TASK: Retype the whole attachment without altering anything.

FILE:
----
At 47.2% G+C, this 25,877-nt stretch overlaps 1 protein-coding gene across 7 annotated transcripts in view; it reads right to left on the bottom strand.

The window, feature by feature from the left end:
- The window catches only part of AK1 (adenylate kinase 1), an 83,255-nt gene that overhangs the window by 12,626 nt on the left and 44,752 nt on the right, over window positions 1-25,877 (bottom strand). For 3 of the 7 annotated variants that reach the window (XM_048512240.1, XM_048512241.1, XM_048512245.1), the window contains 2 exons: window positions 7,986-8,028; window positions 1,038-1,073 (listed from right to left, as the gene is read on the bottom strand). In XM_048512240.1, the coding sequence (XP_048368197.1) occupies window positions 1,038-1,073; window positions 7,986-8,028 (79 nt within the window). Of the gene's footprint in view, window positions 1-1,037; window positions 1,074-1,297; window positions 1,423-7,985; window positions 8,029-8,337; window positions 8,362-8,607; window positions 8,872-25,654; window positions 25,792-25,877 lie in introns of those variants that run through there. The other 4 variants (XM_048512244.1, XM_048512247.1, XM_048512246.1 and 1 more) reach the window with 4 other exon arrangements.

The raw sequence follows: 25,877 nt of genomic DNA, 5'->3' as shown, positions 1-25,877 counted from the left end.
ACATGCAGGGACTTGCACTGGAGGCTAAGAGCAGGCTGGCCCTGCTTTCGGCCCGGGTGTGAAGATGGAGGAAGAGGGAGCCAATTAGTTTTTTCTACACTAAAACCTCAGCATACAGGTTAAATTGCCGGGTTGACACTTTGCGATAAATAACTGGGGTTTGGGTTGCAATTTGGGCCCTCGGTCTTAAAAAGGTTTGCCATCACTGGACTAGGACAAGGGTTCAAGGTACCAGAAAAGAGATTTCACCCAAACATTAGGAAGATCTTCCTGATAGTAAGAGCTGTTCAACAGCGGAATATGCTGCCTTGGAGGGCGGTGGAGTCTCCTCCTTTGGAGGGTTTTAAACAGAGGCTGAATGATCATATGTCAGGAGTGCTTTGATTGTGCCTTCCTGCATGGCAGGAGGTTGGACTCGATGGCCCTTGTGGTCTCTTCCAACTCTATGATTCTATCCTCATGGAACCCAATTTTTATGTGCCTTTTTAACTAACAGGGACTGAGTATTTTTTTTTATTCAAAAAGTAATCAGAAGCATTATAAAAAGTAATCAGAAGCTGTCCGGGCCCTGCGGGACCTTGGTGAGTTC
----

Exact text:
At 47.2% G+C, this 25,877-nt stretch overlaps 1 protein-coding gene across 7 annotated transcripts in view; it reads right to left on the bottom strand.

The window, feature by feature from the left end:
- The window catches only part of AK1 (adenylate kinase 1), an 83,255-nt gene that overhangs the window by 12,626 nt on the left and 44,752 nt on the right, over window positions 1-25,877 (bottom strand). For 3 of the 7 annotated variants that reach the window (XM_048512240.1, XM_048512241.1, XM_048512245.1), the window contains 2 exons: window positions 7,986-8,028; window positions 1,038-1,073 (listed from right to left, as the gene is read on the bottom strand). In XM_048512240.1, the coding sequence (XP_048368197.1) occupies window positions 1,038-1,073; window positions 7,986-8,028 (79 nt within the window). Of the gene's footprint in view, window positions 1-1,037; window positions 1,074-1,297; window positions 1,423-7,985; window positions 8,029-8,337; window positions 8,362-8,607; window positions 8,872-25,654; window positions 25,792-25,877 lie in introns of those variants that run through there. The other 4 variants (XM_048512244.1, XM_048512247.1, XM_048512246.1 and 1 more) reach the window with 4 other exon arrangements.

The raw sequence follows: 25,877 nt of genomic DNA, 5'->3' as shown, positions 1-25,877 counted from the left end.
ACATGCAGGGACTTGCACTGGAGGCTAAGAGCAGGCTGGCCCTGCTTTCGGCCCGGGTGTGAAGATGGAGGAAGAGGGAGCCAATTAGTTTTTTCTACACTAAAACCTCAGCATACAGGTTAAATTGCCGGGTTGACACTTTGCGATAAATAACTGGGGTTTGGGTTGCAATTTGGGCCCTCGGTCTTAAAAAGGTTTGCCATCACTGGACTAGGACAAGGGTTCAAGGTACCAGAAAAGAGATTTCACCCAAACATTAGGAAGATCTTCCTGATAGTAAGAGCTGTTCAACAGCGGAATATGCTGCCTTGGAGGGCGGTGGAGTCTCCTCCTTTGGAGGGTTTTAAACAGAGGCTGAATGATCATATGTCAGGAGTGCTTTGATTGTGCCTTCCTGCATGGCAGGAGGTTGGACTCGATGGCCCTTGTGGTCTCTTCCAACTCTATGATTCTATCCTCATGGAACCCAATTTTTATGTGCCTTTTTAACTAACAGGGACTGAGTATTTTTTTTTATTCAAAAAGTAATCAGAAGCATTATAAAAAGTAATCAGAAGCTGTCCGGGCCCTGCGGGACCTTGGTGAGTTC